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The Hindu Editorial


1. State of the economy — temper the euphoria.

Topic: GS3 – Indian economy

IMF Growth Projection and Post-COVID Recovery:

  • The Indian economy has recovered from the COVID-19 pandemic,with GDP growth projected to be 6.3% in 2023-24.
  • However,there are concerns about the sustainability of this recovery, as it has been driven by a few sectors and has not been broad-based.
  • India’s trade deficit with China is a growing concern,and the country is also vulnerable to oil and food shocks.
  • There has been a decline in industrial output growth rates,especially in capital goods, and a decade-long decline in the economy’s fixed investment rate.
  • India’s HDI ranking has slipped by one in recent years.

Concerns about the Sustainability of India’s Economic Recovery

  • The recovery has been driven by a few sectors,such as services and IT, and has not been broad-based.
  • There is a growing trade deficit with China,which could threaten the sustainability of India’s economic growth.
  • India is also vulnerable to oil and food shocks,which could derail the economy.

Declining Industrial Output Growth Rates

  • Industrial output growth rates have been declining in recent years,especially in capital goods.
  • This is a worrying trend,as it suggests that India’s manufacturing sector is struggling.
  • The decline in capital goods output is particularly concerning,as it suggests that investment in new machinery and equipment is falling.

Declining Fixed Investment Rate

  • The fixed investment rate has been declining for a decade.
  • This is a worrying trend,as it suggests that businesses are not investing in new capacity.
  • The decline in the fixed investment rate is likely to have a negative impact on India’s long-term economic growth.

Declining HDI Ranking

  • India’s HDI ranking has slipped by one in recent years.
  • This suggests that India’s social development is not keeping pace with its economic growth.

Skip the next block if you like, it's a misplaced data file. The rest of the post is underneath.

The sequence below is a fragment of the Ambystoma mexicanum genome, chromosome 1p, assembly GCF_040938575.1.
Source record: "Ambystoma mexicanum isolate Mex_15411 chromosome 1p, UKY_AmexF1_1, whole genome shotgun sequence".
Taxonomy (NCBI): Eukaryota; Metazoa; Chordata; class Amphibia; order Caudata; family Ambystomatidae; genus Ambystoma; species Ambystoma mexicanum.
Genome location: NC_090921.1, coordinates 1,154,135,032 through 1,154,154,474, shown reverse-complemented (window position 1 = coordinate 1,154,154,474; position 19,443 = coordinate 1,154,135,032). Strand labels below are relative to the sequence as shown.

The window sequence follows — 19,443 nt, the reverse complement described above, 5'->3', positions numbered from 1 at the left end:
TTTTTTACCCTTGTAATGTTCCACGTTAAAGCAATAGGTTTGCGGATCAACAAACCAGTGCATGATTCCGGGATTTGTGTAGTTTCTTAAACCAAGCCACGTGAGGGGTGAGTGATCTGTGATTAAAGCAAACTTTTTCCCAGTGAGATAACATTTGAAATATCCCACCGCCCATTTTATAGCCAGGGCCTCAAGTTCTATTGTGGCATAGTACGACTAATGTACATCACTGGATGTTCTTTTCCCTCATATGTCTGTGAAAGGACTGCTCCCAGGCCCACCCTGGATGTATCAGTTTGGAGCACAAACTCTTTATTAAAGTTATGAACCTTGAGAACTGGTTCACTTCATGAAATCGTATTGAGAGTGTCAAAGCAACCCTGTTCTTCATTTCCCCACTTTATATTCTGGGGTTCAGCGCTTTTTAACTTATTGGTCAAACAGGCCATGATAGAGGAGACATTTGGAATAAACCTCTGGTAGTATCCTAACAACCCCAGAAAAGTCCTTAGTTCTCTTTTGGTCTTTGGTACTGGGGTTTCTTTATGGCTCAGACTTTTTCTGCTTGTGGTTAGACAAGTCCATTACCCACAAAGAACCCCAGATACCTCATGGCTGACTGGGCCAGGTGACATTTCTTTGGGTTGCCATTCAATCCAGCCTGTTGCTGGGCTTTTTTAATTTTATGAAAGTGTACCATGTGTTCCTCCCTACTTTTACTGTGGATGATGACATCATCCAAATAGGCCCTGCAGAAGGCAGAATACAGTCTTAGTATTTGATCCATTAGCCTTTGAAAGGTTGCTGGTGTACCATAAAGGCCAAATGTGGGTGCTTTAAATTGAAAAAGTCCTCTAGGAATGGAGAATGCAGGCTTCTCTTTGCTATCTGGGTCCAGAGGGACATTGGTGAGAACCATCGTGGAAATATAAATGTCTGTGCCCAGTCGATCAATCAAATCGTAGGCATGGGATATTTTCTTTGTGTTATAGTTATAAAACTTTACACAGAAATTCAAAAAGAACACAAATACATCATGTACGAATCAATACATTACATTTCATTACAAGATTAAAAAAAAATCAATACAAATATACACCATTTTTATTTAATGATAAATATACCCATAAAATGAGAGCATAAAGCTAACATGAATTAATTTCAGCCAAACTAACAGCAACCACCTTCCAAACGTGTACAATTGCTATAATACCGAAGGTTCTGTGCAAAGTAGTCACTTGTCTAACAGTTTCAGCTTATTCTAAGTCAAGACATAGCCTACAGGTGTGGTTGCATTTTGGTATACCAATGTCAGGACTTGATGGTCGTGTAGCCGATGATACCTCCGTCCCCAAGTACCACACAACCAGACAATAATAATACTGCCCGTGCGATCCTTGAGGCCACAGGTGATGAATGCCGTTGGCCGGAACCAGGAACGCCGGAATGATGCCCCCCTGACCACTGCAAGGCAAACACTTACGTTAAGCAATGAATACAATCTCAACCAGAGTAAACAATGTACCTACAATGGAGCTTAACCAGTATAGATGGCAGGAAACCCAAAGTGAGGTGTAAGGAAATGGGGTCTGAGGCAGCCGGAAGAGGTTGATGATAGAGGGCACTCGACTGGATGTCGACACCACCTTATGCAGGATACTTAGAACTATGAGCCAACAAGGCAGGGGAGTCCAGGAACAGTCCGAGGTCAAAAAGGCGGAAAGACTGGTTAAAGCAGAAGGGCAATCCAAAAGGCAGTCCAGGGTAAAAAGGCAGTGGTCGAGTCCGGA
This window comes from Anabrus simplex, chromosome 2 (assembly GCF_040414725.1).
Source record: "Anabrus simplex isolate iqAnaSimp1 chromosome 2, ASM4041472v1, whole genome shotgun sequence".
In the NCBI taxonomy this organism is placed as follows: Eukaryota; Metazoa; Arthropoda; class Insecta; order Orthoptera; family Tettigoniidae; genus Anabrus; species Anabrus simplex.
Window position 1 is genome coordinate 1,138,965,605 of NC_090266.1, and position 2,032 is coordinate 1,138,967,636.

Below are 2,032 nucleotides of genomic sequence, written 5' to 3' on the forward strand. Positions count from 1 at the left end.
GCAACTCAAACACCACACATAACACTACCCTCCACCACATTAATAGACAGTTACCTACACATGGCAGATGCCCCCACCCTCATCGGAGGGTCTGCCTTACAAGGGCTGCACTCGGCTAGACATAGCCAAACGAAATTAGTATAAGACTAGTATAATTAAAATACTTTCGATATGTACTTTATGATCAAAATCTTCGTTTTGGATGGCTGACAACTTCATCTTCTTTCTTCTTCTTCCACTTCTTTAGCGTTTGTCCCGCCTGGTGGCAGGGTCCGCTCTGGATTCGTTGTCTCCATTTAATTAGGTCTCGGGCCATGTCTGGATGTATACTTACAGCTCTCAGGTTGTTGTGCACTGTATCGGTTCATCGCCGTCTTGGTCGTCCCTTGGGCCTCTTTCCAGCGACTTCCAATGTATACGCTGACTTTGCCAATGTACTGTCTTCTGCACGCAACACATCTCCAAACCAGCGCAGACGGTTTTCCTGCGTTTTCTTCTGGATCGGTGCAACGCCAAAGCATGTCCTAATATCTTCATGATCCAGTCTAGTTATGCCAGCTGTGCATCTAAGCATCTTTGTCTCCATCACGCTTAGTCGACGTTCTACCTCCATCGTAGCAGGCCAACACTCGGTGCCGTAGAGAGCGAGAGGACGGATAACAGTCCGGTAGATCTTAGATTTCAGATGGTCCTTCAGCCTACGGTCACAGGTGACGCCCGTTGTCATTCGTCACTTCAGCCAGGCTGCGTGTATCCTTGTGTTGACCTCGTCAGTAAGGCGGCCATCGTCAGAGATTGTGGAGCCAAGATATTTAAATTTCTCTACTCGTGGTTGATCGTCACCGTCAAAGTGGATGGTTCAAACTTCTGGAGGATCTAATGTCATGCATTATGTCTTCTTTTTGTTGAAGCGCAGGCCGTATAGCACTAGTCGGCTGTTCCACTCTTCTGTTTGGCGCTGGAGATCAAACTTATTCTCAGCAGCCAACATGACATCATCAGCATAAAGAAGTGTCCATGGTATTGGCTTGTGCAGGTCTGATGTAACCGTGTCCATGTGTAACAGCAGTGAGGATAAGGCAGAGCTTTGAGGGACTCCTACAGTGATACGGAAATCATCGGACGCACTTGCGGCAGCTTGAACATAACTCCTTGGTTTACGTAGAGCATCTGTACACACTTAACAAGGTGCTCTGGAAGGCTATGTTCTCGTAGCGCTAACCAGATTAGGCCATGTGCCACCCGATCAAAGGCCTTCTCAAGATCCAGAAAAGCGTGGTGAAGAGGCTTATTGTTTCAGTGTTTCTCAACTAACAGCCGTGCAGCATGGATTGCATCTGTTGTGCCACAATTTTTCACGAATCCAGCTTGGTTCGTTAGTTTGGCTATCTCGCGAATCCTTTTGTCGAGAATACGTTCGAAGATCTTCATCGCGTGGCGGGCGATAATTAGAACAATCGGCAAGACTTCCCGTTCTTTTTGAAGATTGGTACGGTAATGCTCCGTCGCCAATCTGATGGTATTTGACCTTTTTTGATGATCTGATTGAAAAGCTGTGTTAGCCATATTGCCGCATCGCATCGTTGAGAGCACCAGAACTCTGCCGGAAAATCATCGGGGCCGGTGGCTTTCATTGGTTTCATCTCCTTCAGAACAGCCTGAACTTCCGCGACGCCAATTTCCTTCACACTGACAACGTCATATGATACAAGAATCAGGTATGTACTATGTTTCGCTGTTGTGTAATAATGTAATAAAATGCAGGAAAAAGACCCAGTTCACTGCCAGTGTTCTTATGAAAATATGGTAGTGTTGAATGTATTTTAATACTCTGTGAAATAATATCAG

• The decline in the HDI ranking is a matter of concern,as it suggests that India is not making progress in improving the lives of its citizens.


  • The Indian economy is facing a number of challenges,including a growing trade deficit with China, declining industrial output growth rates, and a declining fixed investment rate.
  • The government needs to address these challenges in order to ensure that India’s economic recovery is sustainable and that the country can achieve its long-term economic goals.

Question: Despite India’s projected economic growth of 6.3% in 2023-24, there are concerns about the sustainability of this recovery. Critically examine these concerns and suggest measures that the government can take to address them.

2. Moves by the U.S., China to stabilise their rocky relations hold lessons for India.

Topic: GS2 – International relations.


  • The recent summit meeting between U.S.President Joe Biden and Chinese President Xi Jinping offered the promise of much-needed respite for the world by stabilizing a relationship that has recently been in free fall.

The summit yielded two significant takeaways:

  • Several concrete agreements,including to restart military-to-military direct dialogue and to discuss risk and safety issues involved with artificial intelligence.
  • Establishing a floor to the relationship,which was the goal when the two leaders last met in Bali in 2022.

Concerns about the Sustainability of the Stabilization

There are two potentially disruptive political events looming on the horizon:

  • Taiwan’s elections in January 2024,which could see a further ratcheting up of tensions across the strait.
  • The U.S.elections in November 2024, which will inevitably bring heated rhetoric on China.

A Longer-Term Concern

  • The U.S.and China have a basic point of difference in how they see the future of their relations:
  • Xi sees the relationship as one of partnership, while Mr. Biden sees it as one of competition.
  • Despite this difference,both sides agree that high-level engagement and open channels are key in preventing competition from sliding into conflict.

Lessons for India-China Relations

  • The crisis along the Line of Actual Control enters its fourth winter,and India can learn from the U.S.-China summit:
  • Dialogue in and of itself is not a concession.
  • Building a floor,when ties between major powers are at the risk of free fall, is the first step.

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